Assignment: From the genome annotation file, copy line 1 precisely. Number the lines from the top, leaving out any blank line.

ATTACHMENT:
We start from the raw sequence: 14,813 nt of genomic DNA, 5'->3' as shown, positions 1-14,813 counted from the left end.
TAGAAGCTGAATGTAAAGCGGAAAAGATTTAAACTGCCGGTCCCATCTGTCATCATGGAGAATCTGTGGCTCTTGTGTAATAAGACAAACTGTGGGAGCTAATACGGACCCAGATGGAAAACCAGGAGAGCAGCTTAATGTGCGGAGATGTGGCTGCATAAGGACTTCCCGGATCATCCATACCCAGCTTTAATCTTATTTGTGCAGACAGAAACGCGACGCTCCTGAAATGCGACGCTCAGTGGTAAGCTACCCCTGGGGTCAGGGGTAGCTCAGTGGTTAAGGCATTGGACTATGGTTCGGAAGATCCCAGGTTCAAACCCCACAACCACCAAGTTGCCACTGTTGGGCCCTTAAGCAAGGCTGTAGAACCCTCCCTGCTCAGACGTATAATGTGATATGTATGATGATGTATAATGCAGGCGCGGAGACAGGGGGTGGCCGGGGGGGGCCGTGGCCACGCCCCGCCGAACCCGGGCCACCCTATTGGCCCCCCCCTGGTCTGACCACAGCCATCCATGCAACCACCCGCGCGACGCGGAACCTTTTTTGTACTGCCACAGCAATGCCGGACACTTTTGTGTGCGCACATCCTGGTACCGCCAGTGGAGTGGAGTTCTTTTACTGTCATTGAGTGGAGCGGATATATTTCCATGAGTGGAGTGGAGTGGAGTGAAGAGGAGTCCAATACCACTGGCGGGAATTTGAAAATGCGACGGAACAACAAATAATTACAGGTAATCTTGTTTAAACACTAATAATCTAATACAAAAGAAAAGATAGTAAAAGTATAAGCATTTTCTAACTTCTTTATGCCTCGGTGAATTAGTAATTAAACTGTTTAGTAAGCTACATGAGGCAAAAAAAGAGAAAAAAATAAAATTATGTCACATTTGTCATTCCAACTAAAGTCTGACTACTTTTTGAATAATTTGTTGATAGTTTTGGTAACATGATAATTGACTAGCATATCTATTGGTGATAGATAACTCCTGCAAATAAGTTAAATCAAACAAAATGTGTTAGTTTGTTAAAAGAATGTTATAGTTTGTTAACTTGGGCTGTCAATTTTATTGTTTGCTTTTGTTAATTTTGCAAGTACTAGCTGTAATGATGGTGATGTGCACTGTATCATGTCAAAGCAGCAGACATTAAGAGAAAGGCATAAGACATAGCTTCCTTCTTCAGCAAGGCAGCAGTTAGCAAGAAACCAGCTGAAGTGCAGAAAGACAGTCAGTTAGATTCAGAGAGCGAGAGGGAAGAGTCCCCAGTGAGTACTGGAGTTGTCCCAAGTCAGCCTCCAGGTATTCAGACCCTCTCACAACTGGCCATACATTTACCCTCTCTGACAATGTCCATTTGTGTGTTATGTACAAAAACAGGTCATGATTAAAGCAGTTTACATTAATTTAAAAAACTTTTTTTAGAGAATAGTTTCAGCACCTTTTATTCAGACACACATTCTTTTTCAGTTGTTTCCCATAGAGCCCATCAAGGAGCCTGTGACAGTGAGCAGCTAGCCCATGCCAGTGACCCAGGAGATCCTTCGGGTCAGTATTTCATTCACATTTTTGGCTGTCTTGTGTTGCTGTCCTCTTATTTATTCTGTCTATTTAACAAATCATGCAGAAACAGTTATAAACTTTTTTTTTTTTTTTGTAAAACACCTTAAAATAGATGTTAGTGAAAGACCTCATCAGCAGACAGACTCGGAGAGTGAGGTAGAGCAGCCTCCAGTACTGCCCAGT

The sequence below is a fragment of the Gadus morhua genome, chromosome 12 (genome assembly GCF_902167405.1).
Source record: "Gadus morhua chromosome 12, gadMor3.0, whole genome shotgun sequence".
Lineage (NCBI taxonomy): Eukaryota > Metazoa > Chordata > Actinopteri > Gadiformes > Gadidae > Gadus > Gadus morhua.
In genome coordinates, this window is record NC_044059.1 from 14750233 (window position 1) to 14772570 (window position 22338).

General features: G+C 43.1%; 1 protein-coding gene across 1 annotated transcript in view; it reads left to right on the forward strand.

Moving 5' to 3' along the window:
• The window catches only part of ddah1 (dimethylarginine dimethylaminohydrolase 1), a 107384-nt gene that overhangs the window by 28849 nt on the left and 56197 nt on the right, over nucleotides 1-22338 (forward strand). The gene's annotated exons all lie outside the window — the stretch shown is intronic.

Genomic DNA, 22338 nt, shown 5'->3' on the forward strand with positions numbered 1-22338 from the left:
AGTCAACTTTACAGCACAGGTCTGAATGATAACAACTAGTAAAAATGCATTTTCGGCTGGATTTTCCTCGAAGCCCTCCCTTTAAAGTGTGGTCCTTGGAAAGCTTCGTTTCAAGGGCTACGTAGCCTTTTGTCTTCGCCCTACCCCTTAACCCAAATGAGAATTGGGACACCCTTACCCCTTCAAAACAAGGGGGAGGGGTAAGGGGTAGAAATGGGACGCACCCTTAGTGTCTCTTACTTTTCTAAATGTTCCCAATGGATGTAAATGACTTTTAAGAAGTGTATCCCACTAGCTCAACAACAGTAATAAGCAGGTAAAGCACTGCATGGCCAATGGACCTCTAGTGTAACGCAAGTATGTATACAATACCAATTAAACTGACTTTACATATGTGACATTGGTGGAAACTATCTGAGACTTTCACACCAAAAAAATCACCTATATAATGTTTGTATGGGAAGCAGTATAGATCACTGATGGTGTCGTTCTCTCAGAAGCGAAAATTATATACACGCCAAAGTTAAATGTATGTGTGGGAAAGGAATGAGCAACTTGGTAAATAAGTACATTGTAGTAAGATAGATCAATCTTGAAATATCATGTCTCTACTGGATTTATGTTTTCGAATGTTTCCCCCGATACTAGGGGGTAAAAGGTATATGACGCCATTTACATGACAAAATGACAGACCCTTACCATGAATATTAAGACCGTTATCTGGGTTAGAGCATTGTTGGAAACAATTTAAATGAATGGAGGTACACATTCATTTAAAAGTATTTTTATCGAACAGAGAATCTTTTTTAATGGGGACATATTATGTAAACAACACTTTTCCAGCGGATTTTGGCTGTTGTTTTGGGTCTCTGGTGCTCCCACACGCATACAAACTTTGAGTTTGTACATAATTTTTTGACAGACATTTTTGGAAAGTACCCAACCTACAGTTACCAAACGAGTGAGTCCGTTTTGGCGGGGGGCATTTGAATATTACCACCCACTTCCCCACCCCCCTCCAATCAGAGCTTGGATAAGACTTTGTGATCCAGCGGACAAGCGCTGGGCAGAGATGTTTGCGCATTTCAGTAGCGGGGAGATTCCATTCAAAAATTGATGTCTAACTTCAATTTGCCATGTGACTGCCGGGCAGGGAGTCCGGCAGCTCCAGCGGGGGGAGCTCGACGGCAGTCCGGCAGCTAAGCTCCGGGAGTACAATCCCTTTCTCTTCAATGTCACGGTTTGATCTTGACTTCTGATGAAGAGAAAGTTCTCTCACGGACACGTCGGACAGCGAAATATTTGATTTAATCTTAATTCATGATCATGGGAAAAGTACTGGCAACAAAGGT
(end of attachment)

We start from the raw sequence: 14,813 nt of genomic DNA, 5'->3' as shown, positions 1-14,813 counted from the left end.